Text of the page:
Ubuntu – How to change the default Chinese font


I've installed two Chinese fonts from the repos: UMing and UKai. I like better how UKai looks, but the default font picked by Ubuntu (when selecting a non-Chinese font) is UMing. For example, my desktop font is Droid Sans, but the Chinese caracters are picked from UMing.
How can I choose UKai for the default Chinese font?

P.S. If I just change the desktop font to UKai, I won't get the Droid Sans latin characters, so that's not a solution.

Best Answer

Unfortunately, there isn't a GUI configuration editor for you to use to deal with this problem under Ubuntu. The GUI font selectors under Gnome or Unity only allows you to select one font per option, while the Font Manager allows you to enable/disable fonts only.

But, as is the typical case of a Linux system, you actually can configure this, only you'll need to dig up the configuration option from lots of documentations.

Now, straight to the point: you'll need to edit/create the file ~/.fonts.conf.

  • The file does not exist by default. However, if you've used things like Font Manager, then there might be a placeholder file at ~/.fonts.conf telling you to use ~/.config/font-manager/local.conf instead, in which case you should create the latter.
  • You should first open ~/.fonts.conf to check.
  • To check if the file exists, a simple way would be to open the file manager, go to "Home", check "View->Show Hidden Files" and see if you can find .fonts.conf.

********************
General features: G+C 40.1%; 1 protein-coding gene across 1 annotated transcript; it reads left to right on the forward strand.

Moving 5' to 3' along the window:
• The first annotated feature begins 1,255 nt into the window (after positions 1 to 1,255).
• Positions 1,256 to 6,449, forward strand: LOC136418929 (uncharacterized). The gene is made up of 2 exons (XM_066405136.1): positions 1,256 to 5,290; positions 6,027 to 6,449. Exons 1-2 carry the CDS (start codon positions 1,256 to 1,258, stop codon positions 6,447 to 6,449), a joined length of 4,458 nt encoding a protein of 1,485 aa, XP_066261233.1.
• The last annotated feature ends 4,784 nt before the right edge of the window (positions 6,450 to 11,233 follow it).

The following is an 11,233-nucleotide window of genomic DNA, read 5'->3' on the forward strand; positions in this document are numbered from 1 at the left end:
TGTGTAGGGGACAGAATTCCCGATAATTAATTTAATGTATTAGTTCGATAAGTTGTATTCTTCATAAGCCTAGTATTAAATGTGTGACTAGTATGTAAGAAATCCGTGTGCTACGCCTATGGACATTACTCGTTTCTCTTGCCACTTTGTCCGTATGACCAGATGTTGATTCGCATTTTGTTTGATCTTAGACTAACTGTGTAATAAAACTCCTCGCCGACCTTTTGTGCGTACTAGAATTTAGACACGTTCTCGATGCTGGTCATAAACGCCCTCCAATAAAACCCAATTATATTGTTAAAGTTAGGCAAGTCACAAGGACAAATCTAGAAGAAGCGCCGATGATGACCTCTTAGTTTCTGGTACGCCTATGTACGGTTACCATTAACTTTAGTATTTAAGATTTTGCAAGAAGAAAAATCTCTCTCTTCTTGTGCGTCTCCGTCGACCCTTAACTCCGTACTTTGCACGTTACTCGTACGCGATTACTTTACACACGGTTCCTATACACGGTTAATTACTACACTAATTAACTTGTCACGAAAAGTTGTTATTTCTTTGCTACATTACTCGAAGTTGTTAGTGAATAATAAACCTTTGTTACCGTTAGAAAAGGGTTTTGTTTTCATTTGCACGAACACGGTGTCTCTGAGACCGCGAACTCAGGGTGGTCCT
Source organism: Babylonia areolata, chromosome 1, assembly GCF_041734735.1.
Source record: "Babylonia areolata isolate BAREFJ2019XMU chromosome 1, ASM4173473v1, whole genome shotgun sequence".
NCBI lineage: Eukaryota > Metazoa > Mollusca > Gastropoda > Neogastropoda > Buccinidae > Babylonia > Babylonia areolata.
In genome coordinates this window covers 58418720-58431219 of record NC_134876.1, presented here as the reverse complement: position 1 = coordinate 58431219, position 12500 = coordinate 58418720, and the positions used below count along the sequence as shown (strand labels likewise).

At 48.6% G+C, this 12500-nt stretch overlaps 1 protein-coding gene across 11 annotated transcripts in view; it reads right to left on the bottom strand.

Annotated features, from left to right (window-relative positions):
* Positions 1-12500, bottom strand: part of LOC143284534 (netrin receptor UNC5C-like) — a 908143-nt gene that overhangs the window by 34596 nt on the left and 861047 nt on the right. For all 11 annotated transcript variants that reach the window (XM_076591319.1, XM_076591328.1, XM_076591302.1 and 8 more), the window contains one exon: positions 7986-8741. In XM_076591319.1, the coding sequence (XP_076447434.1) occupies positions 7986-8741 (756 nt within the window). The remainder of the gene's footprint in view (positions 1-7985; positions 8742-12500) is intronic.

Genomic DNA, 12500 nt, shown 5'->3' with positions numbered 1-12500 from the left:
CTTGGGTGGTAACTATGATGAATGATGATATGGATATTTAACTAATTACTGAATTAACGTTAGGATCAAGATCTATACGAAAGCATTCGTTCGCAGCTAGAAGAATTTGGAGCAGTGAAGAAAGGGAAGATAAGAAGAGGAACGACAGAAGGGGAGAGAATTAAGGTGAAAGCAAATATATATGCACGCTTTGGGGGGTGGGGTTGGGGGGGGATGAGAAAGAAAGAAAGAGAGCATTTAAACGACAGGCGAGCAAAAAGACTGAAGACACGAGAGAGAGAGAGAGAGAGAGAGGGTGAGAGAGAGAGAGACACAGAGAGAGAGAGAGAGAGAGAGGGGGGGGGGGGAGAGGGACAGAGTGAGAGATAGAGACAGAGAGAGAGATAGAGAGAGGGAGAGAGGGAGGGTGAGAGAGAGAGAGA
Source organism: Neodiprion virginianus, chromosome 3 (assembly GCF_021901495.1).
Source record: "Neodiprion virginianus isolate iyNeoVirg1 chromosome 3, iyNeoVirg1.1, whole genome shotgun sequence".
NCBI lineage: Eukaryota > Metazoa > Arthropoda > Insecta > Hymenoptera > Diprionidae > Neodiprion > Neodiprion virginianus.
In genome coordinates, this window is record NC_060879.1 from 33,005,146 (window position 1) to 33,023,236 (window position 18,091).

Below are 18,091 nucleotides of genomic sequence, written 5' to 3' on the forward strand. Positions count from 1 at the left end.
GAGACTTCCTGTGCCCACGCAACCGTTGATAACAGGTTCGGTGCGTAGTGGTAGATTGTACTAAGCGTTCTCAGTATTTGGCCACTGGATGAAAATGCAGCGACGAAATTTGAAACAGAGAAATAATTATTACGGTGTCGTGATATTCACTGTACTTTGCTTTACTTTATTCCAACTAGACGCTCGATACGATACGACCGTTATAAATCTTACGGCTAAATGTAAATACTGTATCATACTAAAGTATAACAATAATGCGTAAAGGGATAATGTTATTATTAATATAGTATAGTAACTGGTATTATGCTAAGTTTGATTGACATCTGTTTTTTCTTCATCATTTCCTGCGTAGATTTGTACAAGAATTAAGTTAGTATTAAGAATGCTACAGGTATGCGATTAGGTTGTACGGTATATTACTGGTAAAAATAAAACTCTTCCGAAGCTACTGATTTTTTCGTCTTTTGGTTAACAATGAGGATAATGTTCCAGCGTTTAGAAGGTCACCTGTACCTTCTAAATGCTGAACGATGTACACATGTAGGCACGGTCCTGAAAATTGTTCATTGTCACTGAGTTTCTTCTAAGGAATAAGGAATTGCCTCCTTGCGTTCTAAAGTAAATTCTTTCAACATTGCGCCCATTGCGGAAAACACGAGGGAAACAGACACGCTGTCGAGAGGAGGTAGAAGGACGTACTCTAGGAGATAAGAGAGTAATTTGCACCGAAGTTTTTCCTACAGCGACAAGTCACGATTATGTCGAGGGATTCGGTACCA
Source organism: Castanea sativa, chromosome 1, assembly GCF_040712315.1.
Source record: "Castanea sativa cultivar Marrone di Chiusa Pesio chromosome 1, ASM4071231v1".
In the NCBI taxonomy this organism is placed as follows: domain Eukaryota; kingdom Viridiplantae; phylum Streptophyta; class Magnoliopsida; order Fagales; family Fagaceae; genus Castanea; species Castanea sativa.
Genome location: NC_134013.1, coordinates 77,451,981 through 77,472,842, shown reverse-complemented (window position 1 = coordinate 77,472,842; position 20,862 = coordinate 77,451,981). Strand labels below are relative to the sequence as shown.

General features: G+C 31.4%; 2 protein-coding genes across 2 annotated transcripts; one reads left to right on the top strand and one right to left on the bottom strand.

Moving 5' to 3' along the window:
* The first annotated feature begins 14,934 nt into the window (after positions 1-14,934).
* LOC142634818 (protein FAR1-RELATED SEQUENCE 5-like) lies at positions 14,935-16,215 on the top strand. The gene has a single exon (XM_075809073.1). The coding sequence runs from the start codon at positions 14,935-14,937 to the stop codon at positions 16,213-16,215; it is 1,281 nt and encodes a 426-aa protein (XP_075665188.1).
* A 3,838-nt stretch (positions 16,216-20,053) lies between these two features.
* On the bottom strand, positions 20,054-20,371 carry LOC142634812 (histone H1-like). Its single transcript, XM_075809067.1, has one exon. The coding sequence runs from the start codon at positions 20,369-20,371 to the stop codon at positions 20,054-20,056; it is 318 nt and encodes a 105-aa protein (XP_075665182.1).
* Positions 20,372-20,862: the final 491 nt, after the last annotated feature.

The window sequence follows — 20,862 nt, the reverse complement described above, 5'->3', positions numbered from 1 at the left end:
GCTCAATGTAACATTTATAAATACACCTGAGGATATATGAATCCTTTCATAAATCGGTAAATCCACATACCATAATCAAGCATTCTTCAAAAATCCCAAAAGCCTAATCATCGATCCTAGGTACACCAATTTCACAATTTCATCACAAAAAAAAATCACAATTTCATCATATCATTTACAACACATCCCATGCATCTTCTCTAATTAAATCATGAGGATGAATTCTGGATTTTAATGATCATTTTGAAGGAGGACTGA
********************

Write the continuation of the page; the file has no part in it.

Once you've created the file, put the following code in it:

<?xml version="1.0"?>
<!DOCTYPE fontconfig SYSTEM "fonts.dtd">
            <family>Droid Sans</family>

What it does is create a font resolution fallback list. When a program is requesting a sans-serif font (most GUI fonts are sans-serif by default), the system would try to use the first font (Droid Sans) for a character. If the font does not support that character, the second (UKai) will be used. I'm not sure if specifying Droid Sans as the first preference has any significance, but you might as well keep it, just to be safe.

Note also that you'll need to logout of your account and login again to see the effect.

For me, the effect is immediate after logging out and logging in again, and the font choice works system-wide.

The above answer is based on a related blog post: Fedora 中文字体设置


There is also a more comprehensive configuration sample under /etc/fonts/conf.avail or /etc/fonts/conf.d (I don't remember exactly which) whose name contains zh-CN. Inside is a set of configuration used for adjusting the exact fallback font order, which is far more suitable than the above method. Just copy the content in the file into ~/.fonts.conf or ~/.config/font-manager/local.conf and change the ordering of fonts to suit your needs.

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